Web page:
If you have to write reports, answer emails or make phone calls, that forces you to make a lot of passive switches. You gets into a state of multitasking as what people use to say!
Multitasking involves engaging in two tasks simultaneously. It’s only possible when two conditions meets perfectly.
- At least one of the tasks is so well mastered as to be automatic, e.g. walking or eating.
- They involve different types of brain processing. For example, you can easily listen to your fav song while making a meal because in this two different types of brain processing is involved.
Long story short, when we talk about multitasking, we are really talking about attention! The art of shifting our attention, and, more broadly, to decide the judgment about what objects are worthy of our attention.
So that clearly means, Multitasking is not as simple as we think of it. Below you’ll find 3 biggest myths it holds & the fact related to it!
#1. Multitasking makes you efficient
When people think they’re multitasking, study shows they’re actually shifting focus from one task to another, and the point to note here is the transition is neither faster, smoother nor efficient.
Let me explain, our brain has to pivot and briefly orient itself between tasks. That takes about 40 percent more time than it would take to complete each task, one at a time.
Now you know why “Multitasking makes you efficient” is just a myth!
It is easier and often enjoyable with technology. You can’t deny the rush you get when your favorite device vibrates. But jumping from distraction to distraction doesn’t make us productive rather it actually does the opposite.
#2. Multitasking don’t hurts
Beyond being impossible, doing several things at once can be dangerous!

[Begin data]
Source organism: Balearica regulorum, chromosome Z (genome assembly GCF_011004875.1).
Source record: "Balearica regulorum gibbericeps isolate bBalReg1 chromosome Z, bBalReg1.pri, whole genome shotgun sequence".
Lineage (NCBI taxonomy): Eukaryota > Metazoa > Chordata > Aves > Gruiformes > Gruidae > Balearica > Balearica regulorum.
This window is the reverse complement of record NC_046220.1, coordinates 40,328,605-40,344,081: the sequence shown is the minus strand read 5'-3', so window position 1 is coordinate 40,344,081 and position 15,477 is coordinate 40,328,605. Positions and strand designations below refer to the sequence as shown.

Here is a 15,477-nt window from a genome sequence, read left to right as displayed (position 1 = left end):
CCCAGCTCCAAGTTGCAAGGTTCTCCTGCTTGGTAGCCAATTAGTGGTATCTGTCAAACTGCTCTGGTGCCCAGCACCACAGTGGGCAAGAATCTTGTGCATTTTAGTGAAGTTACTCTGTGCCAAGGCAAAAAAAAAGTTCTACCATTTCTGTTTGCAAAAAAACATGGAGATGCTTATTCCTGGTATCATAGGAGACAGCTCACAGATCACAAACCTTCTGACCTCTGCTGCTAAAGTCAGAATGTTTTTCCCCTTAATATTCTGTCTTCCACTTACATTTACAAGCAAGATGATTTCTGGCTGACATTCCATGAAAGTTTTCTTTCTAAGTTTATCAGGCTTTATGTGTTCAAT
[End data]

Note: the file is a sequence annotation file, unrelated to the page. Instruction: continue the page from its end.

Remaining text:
Heavy multitaskers—those who multitask a lot and feel that it boosts their performance were actually found worse at it than those who like to do a single thing at a time.
Multitasking reduces our efficiency and performance because our brain can only focus on one thing at a time. So, when we try to do two things at once, our brain lacks the capacity to perform both tasks successfully.
Also, University of Sussex in the UK found that high multitaskers had less brain density in the anterior cingulate cortex, a region responsible for empathy as well as cognitive and emotional control.
So for all those out there who think Multitasking is pretty good, think twice! Doing one task at a time will help you get through it effectively as well as efficiently.
#3. You can multitask anything
When people hear multitasking is a myth, they think the myth is that it doesn’t work. But that’s not true completely. The myth is that such a thing even exists.
The thing is what we call multitasking is actually switchtasking.
As long as we focus on one thing, both brain halves remains engaged at one particular thing. Adding a second task, however, literally splits the brain in half.
The right half takes care of one task, the left deals with the other. When such thing happens, both side of your brain work independently, and they each chase their own goal and reward.
At any given time, you’ll devote more attention to one task than the other, and whatever half of your brain deals with it wins in that moment – until you switch.
So, it’s not multitasking we do but is switchtasking!
Multitasking forces you to pay a mental price each time you interrupt one task and jump to another.
When it comes to attention and productivity, our brains have a finite amount, which means what you call multitasking is actually task-switching!
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